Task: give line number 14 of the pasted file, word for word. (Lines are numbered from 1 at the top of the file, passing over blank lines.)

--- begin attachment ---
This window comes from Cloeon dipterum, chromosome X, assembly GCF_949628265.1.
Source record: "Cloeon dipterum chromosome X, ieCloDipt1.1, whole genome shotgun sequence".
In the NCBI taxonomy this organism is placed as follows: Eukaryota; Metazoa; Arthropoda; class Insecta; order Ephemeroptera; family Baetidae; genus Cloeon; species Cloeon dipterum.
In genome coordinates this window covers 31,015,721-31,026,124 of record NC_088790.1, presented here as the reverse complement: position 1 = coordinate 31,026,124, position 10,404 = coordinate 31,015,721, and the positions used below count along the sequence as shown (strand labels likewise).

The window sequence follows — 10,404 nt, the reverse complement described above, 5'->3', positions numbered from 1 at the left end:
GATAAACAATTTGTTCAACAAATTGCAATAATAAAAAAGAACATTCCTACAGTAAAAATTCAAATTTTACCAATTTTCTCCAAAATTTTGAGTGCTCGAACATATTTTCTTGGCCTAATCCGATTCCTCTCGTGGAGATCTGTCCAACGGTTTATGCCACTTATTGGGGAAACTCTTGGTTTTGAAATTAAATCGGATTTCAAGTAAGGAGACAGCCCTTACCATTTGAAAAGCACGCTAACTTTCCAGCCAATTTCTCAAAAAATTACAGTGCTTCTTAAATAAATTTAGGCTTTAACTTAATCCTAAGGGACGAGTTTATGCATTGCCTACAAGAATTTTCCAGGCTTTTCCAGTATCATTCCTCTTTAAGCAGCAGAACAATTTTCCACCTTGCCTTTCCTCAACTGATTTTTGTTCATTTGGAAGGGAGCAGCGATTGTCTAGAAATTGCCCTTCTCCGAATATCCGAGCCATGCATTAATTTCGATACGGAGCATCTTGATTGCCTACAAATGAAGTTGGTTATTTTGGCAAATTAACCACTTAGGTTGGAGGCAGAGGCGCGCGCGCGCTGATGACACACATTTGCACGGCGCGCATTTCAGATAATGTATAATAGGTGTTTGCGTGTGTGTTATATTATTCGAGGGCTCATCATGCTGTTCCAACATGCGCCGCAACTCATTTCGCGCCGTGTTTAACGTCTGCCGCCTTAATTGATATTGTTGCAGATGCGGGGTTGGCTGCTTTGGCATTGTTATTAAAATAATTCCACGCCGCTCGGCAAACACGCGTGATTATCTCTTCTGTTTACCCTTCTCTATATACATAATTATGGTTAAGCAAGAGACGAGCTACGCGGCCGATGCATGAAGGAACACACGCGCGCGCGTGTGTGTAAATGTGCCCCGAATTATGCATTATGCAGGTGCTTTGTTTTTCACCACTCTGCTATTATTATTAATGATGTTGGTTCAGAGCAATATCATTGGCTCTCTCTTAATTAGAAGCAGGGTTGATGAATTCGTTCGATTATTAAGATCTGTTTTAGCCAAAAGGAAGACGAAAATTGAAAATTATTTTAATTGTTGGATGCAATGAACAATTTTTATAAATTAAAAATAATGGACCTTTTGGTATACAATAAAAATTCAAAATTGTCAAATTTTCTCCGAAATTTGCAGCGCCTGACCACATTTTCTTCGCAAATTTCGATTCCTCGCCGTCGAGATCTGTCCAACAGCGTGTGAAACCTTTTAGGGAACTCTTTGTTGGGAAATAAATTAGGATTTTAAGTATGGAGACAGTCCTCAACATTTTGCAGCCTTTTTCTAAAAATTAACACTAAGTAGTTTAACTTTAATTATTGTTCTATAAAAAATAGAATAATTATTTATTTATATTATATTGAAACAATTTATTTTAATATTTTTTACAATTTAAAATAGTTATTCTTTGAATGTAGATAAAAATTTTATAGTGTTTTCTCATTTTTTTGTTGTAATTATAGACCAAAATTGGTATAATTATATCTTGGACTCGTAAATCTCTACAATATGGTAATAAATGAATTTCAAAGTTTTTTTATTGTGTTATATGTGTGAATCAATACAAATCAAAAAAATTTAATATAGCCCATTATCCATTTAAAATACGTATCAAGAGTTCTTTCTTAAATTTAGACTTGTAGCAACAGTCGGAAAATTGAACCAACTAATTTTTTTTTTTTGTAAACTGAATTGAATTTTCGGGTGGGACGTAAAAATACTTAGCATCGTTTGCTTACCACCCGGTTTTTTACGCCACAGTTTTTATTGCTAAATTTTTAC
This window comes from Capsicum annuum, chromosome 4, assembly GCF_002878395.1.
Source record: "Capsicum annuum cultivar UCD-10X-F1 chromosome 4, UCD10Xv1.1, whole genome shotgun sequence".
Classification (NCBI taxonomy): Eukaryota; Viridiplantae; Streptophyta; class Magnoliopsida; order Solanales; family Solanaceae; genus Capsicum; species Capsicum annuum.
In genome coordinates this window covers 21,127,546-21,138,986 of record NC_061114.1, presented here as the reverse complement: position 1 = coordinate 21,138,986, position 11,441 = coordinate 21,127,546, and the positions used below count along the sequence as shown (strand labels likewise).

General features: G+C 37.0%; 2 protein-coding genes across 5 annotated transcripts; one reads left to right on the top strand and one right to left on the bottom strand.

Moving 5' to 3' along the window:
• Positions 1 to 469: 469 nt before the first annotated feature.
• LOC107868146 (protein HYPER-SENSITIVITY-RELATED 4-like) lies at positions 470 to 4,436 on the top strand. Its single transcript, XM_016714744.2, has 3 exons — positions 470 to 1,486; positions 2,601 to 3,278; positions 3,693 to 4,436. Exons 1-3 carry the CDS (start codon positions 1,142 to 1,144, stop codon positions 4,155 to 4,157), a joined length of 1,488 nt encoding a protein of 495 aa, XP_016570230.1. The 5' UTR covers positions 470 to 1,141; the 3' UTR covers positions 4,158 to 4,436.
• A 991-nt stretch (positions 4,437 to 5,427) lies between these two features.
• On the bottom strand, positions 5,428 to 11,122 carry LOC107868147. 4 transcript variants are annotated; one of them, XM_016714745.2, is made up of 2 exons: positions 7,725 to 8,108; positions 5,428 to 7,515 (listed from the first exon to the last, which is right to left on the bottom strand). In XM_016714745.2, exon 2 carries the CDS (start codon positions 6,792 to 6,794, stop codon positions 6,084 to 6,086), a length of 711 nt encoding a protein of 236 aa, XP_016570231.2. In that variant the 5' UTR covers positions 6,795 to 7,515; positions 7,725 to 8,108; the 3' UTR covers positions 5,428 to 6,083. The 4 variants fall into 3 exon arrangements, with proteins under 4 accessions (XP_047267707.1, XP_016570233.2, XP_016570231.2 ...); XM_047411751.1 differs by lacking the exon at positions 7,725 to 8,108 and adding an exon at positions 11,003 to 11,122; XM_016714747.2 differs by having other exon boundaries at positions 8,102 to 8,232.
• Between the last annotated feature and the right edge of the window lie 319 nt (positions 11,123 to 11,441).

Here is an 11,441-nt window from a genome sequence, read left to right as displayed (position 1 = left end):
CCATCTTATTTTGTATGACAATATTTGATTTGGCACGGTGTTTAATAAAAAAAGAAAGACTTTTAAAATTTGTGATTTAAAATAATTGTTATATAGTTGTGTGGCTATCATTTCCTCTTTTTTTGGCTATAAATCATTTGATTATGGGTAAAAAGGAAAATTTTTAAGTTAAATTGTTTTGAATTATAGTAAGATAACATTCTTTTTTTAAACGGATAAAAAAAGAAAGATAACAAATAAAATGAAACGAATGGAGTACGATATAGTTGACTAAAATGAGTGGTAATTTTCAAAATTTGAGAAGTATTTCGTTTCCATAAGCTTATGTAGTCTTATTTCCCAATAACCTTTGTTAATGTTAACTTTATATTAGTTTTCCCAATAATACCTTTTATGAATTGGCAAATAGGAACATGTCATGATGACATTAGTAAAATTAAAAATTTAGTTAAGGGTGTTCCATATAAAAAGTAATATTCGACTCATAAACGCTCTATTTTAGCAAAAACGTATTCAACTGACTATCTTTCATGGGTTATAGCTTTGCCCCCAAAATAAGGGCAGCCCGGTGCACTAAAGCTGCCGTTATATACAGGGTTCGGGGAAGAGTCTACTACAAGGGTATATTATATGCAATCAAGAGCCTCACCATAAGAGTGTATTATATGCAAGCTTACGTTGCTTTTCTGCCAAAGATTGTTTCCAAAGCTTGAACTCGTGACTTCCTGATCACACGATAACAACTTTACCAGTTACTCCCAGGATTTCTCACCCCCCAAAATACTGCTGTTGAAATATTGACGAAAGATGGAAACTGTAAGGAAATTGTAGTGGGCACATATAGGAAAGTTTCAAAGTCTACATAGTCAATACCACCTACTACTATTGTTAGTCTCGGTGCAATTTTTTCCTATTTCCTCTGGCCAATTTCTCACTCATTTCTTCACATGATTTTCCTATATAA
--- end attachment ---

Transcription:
• LOC107868146 (protein HYPER-SENSITIVITY-RELATED 4-like) lies at positions 470 to 4,436 on the top strand. Its single transcript, XM_016714744.2, has 3 exons — positions 470 to 1,486; positions 2,601 to 3,278; positions 3,693 to 4,436. Exons 1-3 carry the CDS (start codon positions 1,142 to 1,144, stop codon positions 4,155 to 4,157), a joined length of 1,488 nt encoding a protein of 495 aa, XP_016570230.1. The 5' UTR covers positions 470 to 1,141; the 3' UTR covers positions 4,158 to 4,436.